State Tax Headlines

1789

Georgia ~ Sales and Use Tax: Tax on Vehicles Repealed, Click-Through Nexus and Incentive Provisions Enacted, Tax Holidays Re-Enacted

Georgia Gov. Nathan Deal has signed legislation containing sales and use tax provisions related to the taxation of motor vehicles, nexus, incentives, and tax holidays. Developing details of the bill pertaining to sales and use tax were previously reported. (TAXDAY, 2012/03/22, S.6; TAXDAY, 2012/03/26, S.10)

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Washington ~ Multiple Taxes: Bill to Limit Financial Institution Mortgage Interest Deduction, Extend Food and Data Center Exemptions Passes Legislature

A bill passed by the Washington Legislature would limit the financial institution business and occupation (B&O) tax deduction for mortgage interest to community banks. Specifically, the bill provides that a financial business located in more than 10 states may not deduct amounts received as interest on loans secured by first mortgages or trust deeds on nontransient residential properties.

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Nebraska ~ Sales and Use Tax: Legislature Overrides Veto of Local Rate Increase

The Nebraska Legislature has overridden Gov. Dave Heineman’s veto to authorize an incorporated municipality to impose a local option sales tax at a rate of 1.75% or 2.0%. Previously, the local rate was capped at 1.5%. The proposal must be approved by at least 70% of the municipality’s governing body before it is submitted to voters at a primary or general election. Any tax increase beyond 1.5% will terminate after 10 years or upon the payment of any bonds and any refunding bonds, whichever occurs later.

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Kentucky ~ Sales and Use Tax: Disaster Relief Tax Refund Enacted

Kentucky Gov. Steve Beshear has signed legislation that provides legal owners of buildings damaged or destroyed by recent inclement weather in designated counties a refund of sales and use tax paid on purchases of building materials used to repair or replace these buildings. The legislation pertains to storms that occurred in Kentucky from February 29, 2012, through March 3, 2012, and only to buildings damaged or destroyed in counties declared federal disaster areas due to the storms. For a current list of these qualifying counties, see the Kentucky Department of Revenue’s website at http://revenue.ky.gov/taxrelief.htm. In this context, “building materials” means tangible personal property that becomes a permanent part of a building.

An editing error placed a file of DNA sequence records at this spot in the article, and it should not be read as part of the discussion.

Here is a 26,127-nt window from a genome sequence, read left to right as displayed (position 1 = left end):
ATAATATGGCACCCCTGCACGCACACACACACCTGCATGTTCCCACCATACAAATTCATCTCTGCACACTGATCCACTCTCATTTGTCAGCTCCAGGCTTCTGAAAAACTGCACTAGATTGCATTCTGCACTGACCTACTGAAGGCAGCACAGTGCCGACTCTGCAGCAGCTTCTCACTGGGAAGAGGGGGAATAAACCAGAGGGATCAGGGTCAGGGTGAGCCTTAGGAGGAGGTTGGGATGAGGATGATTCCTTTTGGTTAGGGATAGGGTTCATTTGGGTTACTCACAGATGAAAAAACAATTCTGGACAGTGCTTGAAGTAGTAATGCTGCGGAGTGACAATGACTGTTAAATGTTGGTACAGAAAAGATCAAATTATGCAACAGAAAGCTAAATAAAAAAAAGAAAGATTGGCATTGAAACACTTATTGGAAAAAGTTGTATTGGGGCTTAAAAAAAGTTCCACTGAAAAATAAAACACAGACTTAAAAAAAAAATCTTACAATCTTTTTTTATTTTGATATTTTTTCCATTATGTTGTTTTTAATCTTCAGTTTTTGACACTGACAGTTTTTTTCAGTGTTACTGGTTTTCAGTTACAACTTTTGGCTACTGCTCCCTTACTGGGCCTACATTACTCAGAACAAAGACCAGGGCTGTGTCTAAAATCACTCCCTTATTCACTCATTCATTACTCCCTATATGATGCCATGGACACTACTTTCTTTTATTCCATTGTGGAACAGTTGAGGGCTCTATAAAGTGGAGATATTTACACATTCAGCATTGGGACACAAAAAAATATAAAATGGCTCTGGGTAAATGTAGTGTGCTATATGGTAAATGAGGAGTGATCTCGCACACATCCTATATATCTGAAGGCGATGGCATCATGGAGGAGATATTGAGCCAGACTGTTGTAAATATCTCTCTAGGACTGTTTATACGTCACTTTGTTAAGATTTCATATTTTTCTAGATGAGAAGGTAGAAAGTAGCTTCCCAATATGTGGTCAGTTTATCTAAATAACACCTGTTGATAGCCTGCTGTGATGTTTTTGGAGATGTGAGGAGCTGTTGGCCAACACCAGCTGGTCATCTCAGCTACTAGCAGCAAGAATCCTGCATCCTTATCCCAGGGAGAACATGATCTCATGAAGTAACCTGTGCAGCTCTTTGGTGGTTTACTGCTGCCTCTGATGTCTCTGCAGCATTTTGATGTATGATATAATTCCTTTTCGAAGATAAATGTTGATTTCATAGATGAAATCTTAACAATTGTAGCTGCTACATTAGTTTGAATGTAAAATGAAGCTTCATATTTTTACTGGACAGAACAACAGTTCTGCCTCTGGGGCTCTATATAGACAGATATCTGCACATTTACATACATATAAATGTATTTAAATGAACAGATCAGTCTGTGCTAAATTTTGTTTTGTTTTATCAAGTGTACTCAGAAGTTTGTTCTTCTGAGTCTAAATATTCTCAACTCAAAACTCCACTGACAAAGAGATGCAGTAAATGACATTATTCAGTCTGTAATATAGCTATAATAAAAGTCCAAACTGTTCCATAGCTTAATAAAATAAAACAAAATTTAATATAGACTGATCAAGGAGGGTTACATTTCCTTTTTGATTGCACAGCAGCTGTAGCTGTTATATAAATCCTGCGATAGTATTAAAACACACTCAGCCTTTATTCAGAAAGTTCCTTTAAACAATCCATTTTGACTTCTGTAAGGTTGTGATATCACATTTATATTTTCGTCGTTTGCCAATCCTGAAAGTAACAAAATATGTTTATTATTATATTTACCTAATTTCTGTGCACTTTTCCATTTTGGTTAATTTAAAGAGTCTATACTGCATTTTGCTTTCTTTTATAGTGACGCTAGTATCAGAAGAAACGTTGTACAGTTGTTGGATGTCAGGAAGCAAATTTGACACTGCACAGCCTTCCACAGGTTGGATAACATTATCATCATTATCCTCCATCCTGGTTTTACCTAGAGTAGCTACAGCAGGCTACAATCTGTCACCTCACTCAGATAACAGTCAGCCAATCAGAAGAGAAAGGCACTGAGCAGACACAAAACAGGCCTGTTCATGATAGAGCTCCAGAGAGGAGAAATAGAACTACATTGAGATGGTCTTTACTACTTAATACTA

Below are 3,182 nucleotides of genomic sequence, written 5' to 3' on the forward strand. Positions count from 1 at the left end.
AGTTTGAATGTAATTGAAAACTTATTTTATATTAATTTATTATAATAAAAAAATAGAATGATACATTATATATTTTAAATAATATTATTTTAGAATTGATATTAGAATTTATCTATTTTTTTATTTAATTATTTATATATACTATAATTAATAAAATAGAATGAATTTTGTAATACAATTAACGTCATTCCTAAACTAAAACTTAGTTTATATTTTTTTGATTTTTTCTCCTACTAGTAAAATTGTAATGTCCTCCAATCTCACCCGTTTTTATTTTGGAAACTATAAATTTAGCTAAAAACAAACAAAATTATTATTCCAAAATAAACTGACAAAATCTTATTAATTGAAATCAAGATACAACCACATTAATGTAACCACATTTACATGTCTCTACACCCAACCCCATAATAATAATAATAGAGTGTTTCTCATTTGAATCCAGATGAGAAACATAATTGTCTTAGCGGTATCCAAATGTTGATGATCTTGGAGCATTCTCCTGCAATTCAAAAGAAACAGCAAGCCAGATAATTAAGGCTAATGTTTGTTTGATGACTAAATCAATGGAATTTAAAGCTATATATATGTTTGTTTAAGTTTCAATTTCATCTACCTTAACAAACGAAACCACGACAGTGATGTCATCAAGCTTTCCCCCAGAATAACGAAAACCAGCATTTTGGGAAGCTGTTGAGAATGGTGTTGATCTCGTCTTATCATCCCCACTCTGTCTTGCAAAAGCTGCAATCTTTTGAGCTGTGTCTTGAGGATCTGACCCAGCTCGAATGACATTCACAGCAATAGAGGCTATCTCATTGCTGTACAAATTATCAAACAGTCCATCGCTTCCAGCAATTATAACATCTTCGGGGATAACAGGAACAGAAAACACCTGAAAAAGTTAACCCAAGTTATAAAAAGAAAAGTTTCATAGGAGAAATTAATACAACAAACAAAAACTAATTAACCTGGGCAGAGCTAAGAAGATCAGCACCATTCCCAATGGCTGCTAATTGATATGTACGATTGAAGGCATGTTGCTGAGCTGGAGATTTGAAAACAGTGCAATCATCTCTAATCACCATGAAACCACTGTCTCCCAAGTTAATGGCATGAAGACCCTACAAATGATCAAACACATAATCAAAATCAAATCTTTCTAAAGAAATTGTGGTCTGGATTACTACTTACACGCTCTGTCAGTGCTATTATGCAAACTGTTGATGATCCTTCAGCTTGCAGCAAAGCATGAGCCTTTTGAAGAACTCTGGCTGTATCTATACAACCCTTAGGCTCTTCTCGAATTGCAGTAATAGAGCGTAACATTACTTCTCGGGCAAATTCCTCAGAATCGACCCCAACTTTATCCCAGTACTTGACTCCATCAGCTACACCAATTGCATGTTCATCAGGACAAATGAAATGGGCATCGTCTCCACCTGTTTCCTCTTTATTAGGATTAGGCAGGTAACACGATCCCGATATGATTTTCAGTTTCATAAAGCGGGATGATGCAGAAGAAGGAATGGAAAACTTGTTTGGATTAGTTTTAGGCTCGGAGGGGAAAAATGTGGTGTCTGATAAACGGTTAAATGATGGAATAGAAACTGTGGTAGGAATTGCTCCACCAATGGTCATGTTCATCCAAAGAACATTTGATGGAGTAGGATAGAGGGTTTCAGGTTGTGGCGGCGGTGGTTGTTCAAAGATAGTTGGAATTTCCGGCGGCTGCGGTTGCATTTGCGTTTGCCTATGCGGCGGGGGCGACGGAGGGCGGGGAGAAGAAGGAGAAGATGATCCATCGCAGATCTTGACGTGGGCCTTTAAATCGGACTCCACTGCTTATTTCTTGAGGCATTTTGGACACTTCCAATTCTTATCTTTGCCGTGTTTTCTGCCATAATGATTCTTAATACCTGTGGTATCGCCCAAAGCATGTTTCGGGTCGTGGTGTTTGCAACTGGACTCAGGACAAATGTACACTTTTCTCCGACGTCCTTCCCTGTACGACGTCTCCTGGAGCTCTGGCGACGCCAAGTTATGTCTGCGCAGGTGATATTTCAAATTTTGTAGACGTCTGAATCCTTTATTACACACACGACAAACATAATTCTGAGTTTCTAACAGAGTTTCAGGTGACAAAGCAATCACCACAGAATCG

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North Dakota ~ Property Tax: Special Assessment Was Not Arbitrary, Capricious, or Unreasonable

A local North Dakota improvement district’s special assessment that was imposed upon a taxpayer’s property was not proven to be arbitrary, capricious, or unreasonable and was therefore upheld on appeal. The special assessment used to pay for the various physical improvements, and the related, properly included, engineer fees, attorney fees, and interest expenses, was duly authorized, and all of the statutory notice and review requirements were followed.

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Wyoming ~ Property, Severance Taxes: Mining Agreement Required Taxpayers to Pay Taxes on Royalties

Taxpayers that entered into a mining lease that granted a mining company the right to conduct mining operations on the taxpayers’ two separate parcels of property were obligated to pay Wyoming ad valorem property taxes and severance taxes related to the mineral production because the plain language of the mining lease reflected the parties’ intent that the taxpayers pay their share of the taxes on both parcels of property. Throughout the term of the mining lease, the mining company made royalty payments to the taxpayers, but withheld amounts asserted by the mining company to reflect the taxpayers’ share of ad valorem and severance taxes.

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